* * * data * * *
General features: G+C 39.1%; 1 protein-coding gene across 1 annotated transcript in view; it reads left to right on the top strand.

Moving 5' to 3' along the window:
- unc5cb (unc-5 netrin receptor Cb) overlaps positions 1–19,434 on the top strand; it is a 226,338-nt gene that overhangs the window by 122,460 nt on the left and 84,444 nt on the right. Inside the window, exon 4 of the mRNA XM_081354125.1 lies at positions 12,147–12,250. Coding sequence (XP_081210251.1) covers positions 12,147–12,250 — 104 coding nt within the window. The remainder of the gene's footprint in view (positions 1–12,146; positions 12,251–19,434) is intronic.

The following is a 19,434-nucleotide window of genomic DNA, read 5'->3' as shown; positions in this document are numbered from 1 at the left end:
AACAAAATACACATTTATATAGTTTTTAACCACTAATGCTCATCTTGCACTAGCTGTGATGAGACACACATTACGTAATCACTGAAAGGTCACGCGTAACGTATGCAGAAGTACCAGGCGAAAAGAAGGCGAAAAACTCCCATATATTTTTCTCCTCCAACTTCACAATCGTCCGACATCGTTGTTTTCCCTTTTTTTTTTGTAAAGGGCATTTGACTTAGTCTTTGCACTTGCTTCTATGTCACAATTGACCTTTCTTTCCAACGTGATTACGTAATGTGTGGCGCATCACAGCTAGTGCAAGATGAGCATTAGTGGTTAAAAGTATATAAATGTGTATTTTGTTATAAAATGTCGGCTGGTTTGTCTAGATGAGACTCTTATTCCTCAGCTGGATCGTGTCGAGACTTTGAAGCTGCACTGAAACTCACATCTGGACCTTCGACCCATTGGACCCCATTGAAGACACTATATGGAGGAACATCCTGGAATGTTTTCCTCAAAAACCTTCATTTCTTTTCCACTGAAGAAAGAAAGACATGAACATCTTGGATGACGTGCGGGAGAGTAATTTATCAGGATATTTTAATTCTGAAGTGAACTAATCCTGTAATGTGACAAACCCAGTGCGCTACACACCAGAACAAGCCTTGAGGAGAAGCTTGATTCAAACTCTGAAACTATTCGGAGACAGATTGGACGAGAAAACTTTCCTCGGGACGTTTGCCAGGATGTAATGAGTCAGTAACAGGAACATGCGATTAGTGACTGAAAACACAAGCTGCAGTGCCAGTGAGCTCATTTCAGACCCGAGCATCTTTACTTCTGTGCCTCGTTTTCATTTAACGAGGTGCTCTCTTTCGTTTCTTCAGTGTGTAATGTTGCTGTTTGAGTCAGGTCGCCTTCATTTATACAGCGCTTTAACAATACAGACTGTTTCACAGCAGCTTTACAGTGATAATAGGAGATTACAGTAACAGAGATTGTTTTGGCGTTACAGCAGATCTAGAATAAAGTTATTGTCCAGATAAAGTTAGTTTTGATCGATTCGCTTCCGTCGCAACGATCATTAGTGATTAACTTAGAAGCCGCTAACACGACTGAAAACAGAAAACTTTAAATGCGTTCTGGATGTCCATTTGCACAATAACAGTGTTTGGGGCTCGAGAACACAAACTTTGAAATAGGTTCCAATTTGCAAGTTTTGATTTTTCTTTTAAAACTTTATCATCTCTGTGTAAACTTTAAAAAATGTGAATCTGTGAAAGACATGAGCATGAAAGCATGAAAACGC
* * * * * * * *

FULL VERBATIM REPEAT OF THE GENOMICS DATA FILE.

General features: G+C 39.1%; 1 protein-coding gene across 1 annotated transcript in view; it reads left to right on the top strand.

Moving 5' to 3' along the window:
- unc5cb (unc-5 netrin receptor Cb) overlaps positions 1–19,434 on the top strand; it is a 226,338-nt gene that overhangs the window by 122,460 nt on the left and 84,444 nt on the right. Inside the window, exon 4 of the mRNA XM_081354125.1 lies at positions 12,147–12,250. Coding sequence (XP_081210251.1) covers positions 12,147–12,250 — 104 coding nt within the window. The remainder of the gene's footprint in view (positions 1–12,146; positions 12,251–19,434) is intronic.

The following is a 19,434-nucleotide window of genomic DNA, read 5'->3' as shown; positions in this document are numbered from 1 at the left end:
AACAAAATACACATTTATATAGTTTTTAACCACTAATGCTCATCTTGCACTAGCTGTGATGAGACACACATTACGTAATCACTGAAAGGTCACGCGTAACGTATGCAGAAGTACCAGGCGAAAAGAAGGCGAAAAACTCCCATATATTTTTCTCCTCCAACTTCACAATCGTCCGACATCGTTGTTTTCCCTTTTTTTTTTGTAAAGGGCATTTGACTTAGTCTTTGCACTTGCTTCTATGTCACAATTGACCTTTCTTTCCAACGTGATTACGTAATGTGTGGCGCATCACAGCTAGTGCAAGATGAGCATTAGTGGTTAAAAGTATATAAATGTGTATTTTGTTATAAAATGTCGGCTGGTTTGTCTAGATGAGACTCTTATTCCTCAGCTGGATCGTGTCGAGACTTTGAAGCTGCACTGAAACTCACATCTGGACCTTCGACCCATTGGACCCCATTGAAGACACTATATGGAGGAACATCCTGGAATGTTTTCCTCAAAAACCTTCATTTCTTTTCCACTGAAGAAAGAAAGACATGAACATCTTGGATGACGTGCGGGAGAGTAATTTATCAGGATATTTTAATTCTGAAGTGAACTAATCCTGTAATGTGACAAACCCAGTGCGCTACACACCAGAACAAGCCTTGAGGAGAAGCTTGATTCAAACTCTGAAACTATTCGGAGACAGATTGGACGAGAAAACTTTCCTCGGGACGTTTGCCAGGATGTAATGAGTCAGTAACAGGAACATGCGATTAGTGACTGAAAACACAAGCTGCAGTGCCAGTGAGCTCATTTCAGACCCGAGCATCTTTACTTCTGTGCCTCGTTTTCATTTAACGAGGTGCTCTCTTTCGTTTCTTCAGTGTGTAATGTTGCTGTTTGAGTCAGGTCGCCTTCATTTATACAGCGCTTTAACAATACAGACTGTTTCACAGCAGCTTTACAGTGATAATAGGAGATTACAGTAACAGAGATTGTTTTGGCGTTACAGCAGATCTAGAATAAAGTTATTGTCCAGATAAAGTTAGTTTTGATCGATTCGCTTCCGTCGCAACGATCATTAGTGATTAACTTAGAAGCCGCTAACACGACTGAAAACAGAAAACTTTAAATGCGTTCTGGATGTCCATTTGCACAATAACAGTGTTTGGGGCTCGAGAACACAAACTTTGAAATAGGTTCCAATTTGCAAGTTTTGATTTTTCTTTTAAAACTTTATCATCTCTGTGTAAACTTTAAAAAATGTGAATCTGTGAAAGACATGAGCATGAAAGCATGAAAACGC